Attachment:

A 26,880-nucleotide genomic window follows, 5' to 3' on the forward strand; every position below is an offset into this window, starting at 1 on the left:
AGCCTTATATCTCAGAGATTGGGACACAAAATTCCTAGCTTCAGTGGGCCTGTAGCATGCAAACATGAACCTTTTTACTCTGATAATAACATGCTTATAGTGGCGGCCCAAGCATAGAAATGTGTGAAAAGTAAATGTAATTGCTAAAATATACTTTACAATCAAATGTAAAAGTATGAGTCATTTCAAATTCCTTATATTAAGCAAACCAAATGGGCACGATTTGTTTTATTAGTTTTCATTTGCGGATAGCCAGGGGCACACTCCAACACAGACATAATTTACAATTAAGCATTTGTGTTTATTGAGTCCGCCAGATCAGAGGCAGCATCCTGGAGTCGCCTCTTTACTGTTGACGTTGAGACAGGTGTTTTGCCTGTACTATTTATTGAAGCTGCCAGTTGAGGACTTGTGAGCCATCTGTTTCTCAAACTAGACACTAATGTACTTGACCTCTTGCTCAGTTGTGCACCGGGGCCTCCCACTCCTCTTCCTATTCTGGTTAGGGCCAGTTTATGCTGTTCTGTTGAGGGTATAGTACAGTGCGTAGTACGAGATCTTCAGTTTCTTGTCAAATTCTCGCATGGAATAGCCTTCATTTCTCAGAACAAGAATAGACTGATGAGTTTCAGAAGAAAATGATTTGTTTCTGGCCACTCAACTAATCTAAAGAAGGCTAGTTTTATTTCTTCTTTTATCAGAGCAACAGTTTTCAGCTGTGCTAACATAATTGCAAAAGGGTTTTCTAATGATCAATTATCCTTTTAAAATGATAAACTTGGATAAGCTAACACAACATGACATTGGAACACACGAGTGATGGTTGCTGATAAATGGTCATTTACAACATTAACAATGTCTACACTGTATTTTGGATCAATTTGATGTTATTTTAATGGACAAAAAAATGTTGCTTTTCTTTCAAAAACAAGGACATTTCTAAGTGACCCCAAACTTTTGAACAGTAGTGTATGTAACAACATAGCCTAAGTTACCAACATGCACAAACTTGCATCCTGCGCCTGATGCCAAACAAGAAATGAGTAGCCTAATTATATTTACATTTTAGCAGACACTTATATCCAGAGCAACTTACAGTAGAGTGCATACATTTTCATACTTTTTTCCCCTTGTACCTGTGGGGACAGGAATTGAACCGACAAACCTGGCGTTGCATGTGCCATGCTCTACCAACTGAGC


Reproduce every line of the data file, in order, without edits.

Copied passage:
A 26,880-nucleotide genomic window follows, 5' to 3' on the forward strand; every position below is an offset into this window, starting at 1 on the left:
AGCCTTATATCTCAGAGATTGGGACACAAAATTCCTAGCTTCAGTGGGCCTGTAGCATGCAAACATGAACCTTTTTACTCTGATAATAACATGCTTATAGTGGCGGCCCAAGCATAGAAATGTGTGAAAAGTAAATGTAATTGCTAAAATATACTTTACAATCAAATGTAAAAGTATGAGTCATTTCAAATTCCTTATATTAAGCAAACCAAATGGGCACGATTTGTTTTATTAGTTTTCATTTGCGGATAGCCAGGGGCACACTCCAACACAGACATAATTTACAATTAAGCATTTGTGTTTATTGAGTCCGCCAGATCAGAGGCAGCATCCTGGAGTCGCCTCTTTACTGTTGACGTTGAGACAGGTGTTTTGCCTGTACTATTTATTGAAGCTGCCAGTTGAGGACTTGTGAGCCATCTGTTTCTCAAACTAGACACTAATGTACTTGACCTCTTGCTCAGTTGTGCACCGGGGCCTCCCACTCCTCTTCCTATTCTGGTTAGGGCCAGTTTATGCTGTTCTGTTGAGGGTATAGTACAGTGCGTAGTACGAGATCTTCAGTTTCTTGTCAAATTCTCGCATGGAATAGCCTTCATTTCTCAGAACAAGAATAGACTGATGAGTTTCAGAAGAAAATGATTTGTTTCTGGCCACTCAACTAATCTAAAGAAGGCTAGTTTTATTTCTTCTTTTATCAGAGCAACAGTTTTCAGCTGTGCTAACATAATTGCAAAAGGGTTTTCTAATGATCAATTATCCTTTTAAAATGATAAACTTGGATAAGCTAACACAACATGACATTGGAACACACGAGTGATGGTTGCTGATAAATGGTCATTTACAACATTAACAATGTCTACACTGTATTTTGGATCAATTTGATGTTATTTTAATGGACAAAAAAATGTTGCTTTTCTTTCAAAAACAAGGACATTTCTAAGTGACCCCAAACTTTTGAACAGTAGTGTATGTAACAACATAGCCTAAGTTACCAACATGCACAAACTTGCATCCTGCGCCTGATGCCAAACAAGAAATGAGTAGCCTAATTATATTTACATTTTAGCAGACACTTATATCCAGAGCAACTTACAGTAGAGTGCATACATTTTCATACTTTTTTCCCCTTGTACCTGTGGGGACAGGAATTGAACCGACAAACCTGGCGTTGCATGTGCCATGCTCTACCAACTGAGC